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Last week Egyptian president Mohamed Morsi began hosting Twitter sessions designed to connect with citizens and ease concerns about government policies that critics say encroach on free expression. The government that came to power on the wings of a Twitter revolution is now attempting to use social media to build support and prevent protests of its own. Given a recently released study that shows Egyptian citizens continue to use social networks to discuss politics and state building long after the Twitter revolution has ended, Morsi’s Twitter chats are a well-designed strategic move with the potential to give the president a voice in some of the country’s most important political discussions.

Social media analytics firm Crimson Hexagon and Sanitas International conducted a study of tweets in Egypt after the revolution, spanning from February 2011 to June 2012. After analyzing more than 12 million tweets, the results revealed two main categories of tweets that citizens used to discuss the revolution and state building: instrumental and interpretive. Instrumental tweets were used to report events and new political developments, as well as coordinate action. Citizens used interpretive tweets to interpret their social and political experiences and share their thoughts on what these mean for Egypt’s future.

The study also revealed that the more time that passed, the more tweets shifted their focus from reflecting on the past revolution to state building and planning a better future for Egypt, for example through discussing new government institutions. Before the first post-revolution election, between February and November 2011, the majority (54%) of tweets were focused on reflecting on the revolution. By January 2012, the number had fallen to 26%, and the majority of tweets shifted their focus to elections and state institutions. At the end of the study in June, 90% of tweets were about state building activities.

As an interesting side note, the study’s findings for other countries that overthrew similarly oppressive regimes were significantly different. In Libya, for example, the transition from reflections on the revolution to new state building occurred at a much slower rate. Months after the revolution, conversations stayed focused on topics such as “the punishment and fate of Gaddafi’s family” and “the crimes of the Gaddafi era.”

This study, which points to Twitter’s important role in Egyptian political discussions and debates, is helpful in broadening the common understanding of the Twitter revolution. Often when we think of the role social media played in the Egyptian revolution, we focus on it as a tool that was used to organize the mass protests that helped topple Mubarak’s regime. In their analysis of the revolution, Eltantawy and Wiest (2011) focus on resource mobilization theory, the idea that resources such as organizational skills determine the success of social movements. With its ability to help activists disseminate information, schedule protests and share safety warnings during the revolution, Twitter probably played a substantial role in mobilizing the resources that lead to a success revolution.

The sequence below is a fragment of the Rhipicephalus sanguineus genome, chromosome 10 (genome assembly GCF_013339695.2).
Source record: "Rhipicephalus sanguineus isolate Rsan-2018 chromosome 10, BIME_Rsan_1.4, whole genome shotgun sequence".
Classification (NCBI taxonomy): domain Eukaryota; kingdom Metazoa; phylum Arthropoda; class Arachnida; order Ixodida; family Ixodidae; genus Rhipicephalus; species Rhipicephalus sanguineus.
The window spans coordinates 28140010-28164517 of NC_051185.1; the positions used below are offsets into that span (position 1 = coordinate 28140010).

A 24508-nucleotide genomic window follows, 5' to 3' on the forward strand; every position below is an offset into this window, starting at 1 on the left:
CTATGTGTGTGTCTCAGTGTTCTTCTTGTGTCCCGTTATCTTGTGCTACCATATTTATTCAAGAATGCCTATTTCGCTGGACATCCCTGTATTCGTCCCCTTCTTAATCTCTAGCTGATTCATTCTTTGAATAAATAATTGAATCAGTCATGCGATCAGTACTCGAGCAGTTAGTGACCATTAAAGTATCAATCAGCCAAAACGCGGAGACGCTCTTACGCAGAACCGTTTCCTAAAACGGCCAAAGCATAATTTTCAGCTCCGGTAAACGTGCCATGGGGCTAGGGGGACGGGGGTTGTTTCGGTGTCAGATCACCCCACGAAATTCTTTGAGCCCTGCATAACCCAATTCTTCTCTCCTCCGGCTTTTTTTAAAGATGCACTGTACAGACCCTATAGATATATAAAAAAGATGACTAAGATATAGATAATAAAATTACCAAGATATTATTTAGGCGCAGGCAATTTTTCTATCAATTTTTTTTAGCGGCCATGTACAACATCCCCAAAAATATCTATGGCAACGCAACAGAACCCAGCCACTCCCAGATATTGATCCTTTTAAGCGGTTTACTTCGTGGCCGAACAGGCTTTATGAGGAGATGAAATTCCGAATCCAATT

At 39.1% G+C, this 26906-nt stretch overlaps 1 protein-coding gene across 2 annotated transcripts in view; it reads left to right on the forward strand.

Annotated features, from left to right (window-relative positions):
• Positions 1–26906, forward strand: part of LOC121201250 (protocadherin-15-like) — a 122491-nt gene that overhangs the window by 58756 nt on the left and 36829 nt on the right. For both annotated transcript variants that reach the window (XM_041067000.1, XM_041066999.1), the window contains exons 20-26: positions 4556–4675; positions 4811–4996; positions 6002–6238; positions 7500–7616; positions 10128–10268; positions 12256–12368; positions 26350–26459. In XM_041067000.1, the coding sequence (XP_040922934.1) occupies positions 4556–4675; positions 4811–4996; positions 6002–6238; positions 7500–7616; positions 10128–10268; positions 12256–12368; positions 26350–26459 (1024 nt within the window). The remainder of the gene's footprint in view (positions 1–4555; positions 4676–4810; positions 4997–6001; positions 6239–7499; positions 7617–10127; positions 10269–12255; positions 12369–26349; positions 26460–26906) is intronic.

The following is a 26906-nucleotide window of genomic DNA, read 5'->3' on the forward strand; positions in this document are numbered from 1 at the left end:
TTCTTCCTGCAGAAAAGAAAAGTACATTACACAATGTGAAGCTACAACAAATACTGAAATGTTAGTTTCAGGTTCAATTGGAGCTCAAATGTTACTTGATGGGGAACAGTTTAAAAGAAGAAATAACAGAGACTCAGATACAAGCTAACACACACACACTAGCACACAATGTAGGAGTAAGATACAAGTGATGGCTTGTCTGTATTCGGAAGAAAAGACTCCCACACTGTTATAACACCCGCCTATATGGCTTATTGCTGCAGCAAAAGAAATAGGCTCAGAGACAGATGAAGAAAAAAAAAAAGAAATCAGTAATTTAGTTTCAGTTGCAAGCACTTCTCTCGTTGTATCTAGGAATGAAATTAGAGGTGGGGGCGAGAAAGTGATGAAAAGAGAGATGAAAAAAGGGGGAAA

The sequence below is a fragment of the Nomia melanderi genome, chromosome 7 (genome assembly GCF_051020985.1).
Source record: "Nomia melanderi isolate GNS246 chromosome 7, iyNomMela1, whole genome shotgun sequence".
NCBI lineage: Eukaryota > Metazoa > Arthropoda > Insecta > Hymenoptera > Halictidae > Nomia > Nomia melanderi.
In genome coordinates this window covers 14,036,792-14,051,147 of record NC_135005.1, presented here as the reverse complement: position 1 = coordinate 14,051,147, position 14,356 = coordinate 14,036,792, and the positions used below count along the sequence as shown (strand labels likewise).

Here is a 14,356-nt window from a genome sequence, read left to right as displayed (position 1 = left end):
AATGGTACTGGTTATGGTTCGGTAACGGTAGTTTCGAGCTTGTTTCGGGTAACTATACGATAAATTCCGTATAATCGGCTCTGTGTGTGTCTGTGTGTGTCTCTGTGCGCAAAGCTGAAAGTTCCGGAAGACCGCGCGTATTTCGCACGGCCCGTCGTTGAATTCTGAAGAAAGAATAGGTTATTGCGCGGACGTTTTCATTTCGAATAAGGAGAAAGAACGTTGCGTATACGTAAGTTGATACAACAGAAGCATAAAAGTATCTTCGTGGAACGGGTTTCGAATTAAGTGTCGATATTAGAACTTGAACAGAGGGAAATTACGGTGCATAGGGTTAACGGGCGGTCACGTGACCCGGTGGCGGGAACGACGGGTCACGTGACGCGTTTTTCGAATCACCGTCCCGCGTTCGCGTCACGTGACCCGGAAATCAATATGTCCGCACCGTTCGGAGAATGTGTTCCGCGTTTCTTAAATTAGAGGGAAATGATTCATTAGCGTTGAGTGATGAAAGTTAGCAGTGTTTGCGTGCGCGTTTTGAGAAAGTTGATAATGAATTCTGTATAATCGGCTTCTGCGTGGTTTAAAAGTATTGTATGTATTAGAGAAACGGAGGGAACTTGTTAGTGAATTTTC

However, it’s also important to note that in addition to logistical uses, activists had spent years building up Twitter as an online space to discuss political issues and grievances (Bhuiyan, 2011). Social media gave citizens a place to voice their opinions and concerns when traditional media outlets were heavily censored. The Twitter revolution was not limited to a burst of organizational activity in early 2011. It also included a gradual and sustained effort to develop a public sphere for political discussions online. That sphere is still alive and well today, and as a result, it is a space where post-revolution leaders need to have a strong presence as well.

In conclusion, a social media strategy makes sense for Morsi in theory, but so far its execution has been poor. In his first 30-minute Twitter session, Morsi only answered eight questions and his responses lacked any real substance. If Morsi truly wants to engage in the important political discussions taking place on Twitter, he will need to adopt a more engaging, authentic tone that goes beyond canned PR responses. As the controversial president of a country that demonstrated the revolutionary power of Twitter to the world, he simply cannot afford to neglect this platform that continues to host vibrant political discussions.

References

Bhuiyan, S. (2011). Social Media and Its Effectiveness in the Political Reform Movement in Egypt. Middle East Media Educator,1(1), 14-20.

Eltantawy, N., & Wiest, J. (2011). Social Media in the Egyptian Revolution: Reconsidering Resource Mobilization Theory.International Journal of Communication.

Franceschi-Bicchierai, L. (2013, March 9). What Happens to Social Media After a Twitter Revolution? Mashable.

Kingsley, P. (2013, April 11). Egypt’s president to host Twitter sessions to connect with his people. The Guardin.

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